The Cotswold Community was residential school for male young offenders near Ashton Keynes, Wiltshire. Using a therapeutic community model it provided training and care for boys age 9-16 who displayed symptoms of attachment disorder, attention deficit disorder and challenging behaviours.
The Community was established as an Approved School in 1942 by the Rainer Foundation. Originally known as the ‘Cotswold School’ the site and buildings were acquired from a Bruderhof Community of German-Christian refugees. In 1967 the Managing Body decided to undergo a fundamental change of regime at the School, a result in part of the high re-conviction rates of ex-pupils. In 1968 they appointed Richard Balbernie as Principle with a view to transforming the school into a therapeutic community offering a total treatment plan involving remedial and social education, a positive group living experience, individual and family casework and community links. Balbernie encountered resistance from both staff and pupils who clung to the traditional hierarchy and its system of punishments and rewards. Consultants were brought in to support the transition. Barbara Docker-Drysdale, founder of the Mulberry Bush School, a therapeutic community in Oxfordshire, was influential in changing the pupil’s entrenched sub-culture. Ken Rice, Isabel Menzies-Lyth and Dr Eric Miller of the Tavistock Institute set to work on the staff culture, reimaging the management structure to support the therapeutic task. In 1969 the Rainer Foundation removed its support and the Community came under the remit of Wiltshire County Council.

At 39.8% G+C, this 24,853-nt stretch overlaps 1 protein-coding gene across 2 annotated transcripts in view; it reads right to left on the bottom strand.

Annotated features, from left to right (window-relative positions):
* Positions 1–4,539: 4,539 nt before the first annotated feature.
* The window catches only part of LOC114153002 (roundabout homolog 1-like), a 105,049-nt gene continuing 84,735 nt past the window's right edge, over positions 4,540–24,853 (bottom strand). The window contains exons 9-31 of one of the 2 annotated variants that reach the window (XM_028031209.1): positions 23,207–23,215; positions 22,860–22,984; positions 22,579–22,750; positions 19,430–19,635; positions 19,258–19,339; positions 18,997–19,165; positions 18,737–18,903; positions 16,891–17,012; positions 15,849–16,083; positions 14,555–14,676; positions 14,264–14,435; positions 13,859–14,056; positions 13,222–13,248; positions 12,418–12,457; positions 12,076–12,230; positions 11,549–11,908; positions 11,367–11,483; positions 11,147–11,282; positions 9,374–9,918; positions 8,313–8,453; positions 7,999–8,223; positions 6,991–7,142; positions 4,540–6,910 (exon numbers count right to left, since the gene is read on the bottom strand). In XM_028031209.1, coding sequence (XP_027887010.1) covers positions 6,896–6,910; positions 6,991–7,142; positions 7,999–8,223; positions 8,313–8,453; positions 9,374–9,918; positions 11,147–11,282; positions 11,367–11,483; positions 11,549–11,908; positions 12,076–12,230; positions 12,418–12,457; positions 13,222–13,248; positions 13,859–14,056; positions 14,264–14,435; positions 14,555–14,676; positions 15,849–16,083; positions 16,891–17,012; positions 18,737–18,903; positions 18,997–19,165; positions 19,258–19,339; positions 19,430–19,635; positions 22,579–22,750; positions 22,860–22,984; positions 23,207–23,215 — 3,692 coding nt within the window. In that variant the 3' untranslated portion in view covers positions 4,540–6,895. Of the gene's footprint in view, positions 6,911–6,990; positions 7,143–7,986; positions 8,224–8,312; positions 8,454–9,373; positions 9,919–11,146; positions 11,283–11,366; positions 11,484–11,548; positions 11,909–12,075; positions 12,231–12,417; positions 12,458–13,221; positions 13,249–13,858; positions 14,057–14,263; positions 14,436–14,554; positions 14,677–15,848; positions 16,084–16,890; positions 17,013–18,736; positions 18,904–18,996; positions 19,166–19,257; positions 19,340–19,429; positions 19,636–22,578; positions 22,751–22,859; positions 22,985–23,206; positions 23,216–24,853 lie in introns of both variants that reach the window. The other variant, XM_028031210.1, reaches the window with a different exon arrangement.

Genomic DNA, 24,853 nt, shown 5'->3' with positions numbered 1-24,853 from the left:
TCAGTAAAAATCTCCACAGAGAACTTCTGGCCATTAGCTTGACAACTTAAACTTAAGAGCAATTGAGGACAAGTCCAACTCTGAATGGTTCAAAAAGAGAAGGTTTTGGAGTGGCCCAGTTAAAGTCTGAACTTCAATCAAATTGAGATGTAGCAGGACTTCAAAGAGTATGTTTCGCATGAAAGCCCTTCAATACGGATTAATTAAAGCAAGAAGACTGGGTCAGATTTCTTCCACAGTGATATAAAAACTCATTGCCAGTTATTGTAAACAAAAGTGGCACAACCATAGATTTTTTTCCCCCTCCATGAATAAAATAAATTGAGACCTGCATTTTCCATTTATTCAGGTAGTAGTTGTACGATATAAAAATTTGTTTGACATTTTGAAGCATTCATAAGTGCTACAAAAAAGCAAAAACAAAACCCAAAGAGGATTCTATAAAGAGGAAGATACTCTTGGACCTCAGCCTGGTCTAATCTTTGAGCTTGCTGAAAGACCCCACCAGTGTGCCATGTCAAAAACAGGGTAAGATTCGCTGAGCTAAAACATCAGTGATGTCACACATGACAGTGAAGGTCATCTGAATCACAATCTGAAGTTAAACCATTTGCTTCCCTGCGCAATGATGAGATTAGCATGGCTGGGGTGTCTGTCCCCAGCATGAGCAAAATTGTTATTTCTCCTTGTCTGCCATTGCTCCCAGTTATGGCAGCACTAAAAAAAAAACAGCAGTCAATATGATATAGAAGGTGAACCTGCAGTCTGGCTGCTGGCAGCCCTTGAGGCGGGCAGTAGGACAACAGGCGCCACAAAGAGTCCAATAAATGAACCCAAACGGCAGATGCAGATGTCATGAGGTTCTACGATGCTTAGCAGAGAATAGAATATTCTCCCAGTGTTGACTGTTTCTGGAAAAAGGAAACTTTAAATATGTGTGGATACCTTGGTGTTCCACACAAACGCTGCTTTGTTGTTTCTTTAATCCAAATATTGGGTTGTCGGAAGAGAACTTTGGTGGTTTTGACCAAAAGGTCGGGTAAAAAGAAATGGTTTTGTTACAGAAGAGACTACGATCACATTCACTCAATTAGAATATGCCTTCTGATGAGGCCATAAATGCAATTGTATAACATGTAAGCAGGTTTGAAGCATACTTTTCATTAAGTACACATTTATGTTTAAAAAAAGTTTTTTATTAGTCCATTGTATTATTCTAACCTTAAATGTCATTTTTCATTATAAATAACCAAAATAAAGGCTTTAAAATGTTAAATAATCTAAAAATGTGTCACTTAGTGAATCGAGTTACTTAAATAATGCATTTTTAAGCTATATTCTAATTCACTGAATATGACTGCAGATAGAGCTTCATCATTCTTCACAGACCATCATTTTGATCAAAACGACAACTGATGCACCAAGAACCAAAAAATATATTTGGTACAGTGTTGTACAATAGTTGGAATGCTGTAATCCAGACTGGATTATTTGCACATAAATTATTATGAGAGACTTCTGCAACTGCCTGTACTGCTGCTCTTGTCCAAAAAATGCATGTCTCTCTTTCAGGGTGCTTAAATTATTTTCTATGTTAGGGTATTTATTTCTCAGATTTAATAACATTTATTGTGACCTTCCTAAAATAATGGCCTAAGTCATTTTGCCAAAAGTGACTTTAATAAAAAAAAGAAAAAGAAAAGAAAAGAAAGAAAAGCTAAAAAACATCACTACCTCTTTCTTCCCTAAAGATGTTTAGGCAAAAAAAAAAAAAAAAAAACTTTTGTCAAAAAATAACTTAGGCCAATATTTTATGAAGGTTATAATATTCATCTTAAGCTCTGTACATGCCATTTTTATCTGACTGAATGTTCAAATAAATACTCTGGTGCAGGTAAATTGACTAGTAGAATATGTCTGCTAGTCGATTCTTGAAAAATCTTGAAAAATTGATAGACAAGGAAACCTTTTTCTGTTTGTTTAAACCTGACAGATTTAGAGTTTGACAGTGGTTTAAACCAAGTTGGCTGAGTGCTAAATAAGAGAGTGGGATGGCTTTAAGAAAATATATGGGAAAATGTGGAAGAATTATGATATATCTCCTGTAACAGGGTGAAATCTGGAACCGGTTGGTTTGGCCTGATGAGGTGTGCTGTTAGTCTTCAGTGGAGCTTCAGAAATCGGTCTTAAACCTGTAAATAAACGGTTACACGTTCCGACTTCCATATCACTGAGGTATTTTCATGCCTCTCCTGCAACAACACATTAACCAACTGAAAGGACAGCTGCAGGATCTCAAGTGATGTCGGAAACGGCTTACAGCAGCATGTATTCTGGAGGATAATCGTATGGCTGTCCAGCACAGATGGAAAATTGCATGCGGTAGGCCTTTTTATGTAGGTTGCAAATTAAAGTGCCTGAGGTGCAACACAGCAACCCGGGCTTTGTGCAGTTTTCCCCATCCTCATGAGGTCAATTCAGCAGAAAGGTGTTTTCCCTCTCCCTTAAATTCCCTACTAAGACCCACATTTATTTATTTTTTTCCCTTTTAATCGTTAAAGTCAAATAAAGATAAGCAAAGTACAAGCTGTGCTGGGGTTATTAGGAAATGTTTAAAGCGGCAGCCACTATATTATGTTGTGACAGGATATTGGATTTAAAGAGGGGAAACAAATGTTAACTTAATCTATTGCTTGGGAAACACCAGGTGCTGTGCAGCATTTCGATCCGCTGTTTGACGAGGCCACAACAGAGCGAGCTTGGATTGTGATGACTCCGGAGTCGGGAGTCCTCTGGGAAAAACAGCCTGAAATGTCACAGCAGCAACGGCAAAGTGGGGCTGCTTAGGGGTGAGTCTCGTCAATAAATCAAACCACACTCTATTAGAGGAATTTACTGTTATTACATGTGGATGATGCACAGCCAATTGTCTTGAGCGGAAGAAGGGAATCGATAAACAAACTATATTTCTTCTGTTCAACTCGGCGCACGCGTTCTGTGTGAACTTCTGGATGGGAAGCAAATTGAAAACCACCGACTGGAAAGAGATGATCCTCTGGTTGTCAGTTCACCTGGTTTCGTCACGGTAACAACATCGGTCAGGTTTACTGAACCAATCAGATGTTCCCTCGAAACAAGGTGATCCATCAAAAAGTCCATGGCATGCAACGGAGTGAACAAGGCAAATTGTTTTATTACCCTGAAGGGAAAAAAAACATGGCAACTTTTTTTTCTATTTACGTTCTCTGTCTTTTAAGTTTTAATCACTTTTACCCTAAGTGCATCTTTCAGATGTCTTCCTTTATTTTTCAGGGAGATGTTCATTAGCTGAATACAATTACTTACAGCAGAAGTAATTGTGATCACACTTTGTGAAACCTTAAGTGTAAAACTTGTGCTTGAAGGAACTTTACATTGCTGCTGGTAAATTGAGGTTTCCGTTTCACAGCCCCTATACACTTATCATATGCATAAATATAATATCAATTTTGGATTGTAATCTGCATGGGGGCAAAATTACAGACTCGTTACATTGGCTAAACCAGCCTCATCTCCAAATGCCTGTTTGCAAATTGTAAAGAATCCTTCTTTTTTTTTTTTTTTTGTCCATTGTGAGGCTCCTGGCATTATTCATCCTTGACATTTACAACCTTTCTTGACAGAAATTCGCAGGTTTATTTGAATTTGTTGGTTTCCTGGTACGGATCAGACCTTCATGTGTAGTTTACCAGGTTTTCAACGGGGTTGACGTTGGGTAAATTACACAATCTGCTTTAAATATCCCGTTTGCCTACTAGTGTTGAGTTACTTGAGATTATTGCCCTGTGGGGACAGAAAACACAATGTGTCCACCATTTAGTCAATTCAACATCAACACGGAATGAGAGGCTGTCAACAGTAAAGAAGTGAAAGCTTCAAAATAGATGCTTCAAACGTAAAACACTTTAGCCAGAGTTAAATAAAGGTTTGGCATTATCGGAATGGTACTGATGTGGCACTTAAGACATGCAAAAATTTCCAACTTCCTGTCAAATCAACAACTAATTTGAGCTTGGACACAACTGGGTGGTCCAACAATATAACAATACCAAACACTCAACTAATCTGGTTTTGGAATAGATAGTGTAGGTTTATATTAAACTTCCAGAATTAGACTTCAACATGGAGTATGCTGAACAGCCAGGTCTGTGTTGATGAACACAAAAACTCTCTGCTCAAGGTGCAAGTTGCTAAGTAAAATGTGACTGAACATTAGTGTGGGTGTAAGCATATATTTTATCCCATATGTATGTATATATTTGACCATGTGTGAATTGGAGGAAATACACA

By 1986 the Community was home to 40 boys. They were referred by Child Guidance Clinics and local authority Assessment Centres throughout the UK, although the majority were from inner city areas. During term time the boys lived in four small group living households, returning to families and foster families during the school holidays.
Richard Balbernie retired in 1985 and was succeeded by John Whitwell who worked at the Community from 1972 until 1999. The Community closed in July 2011.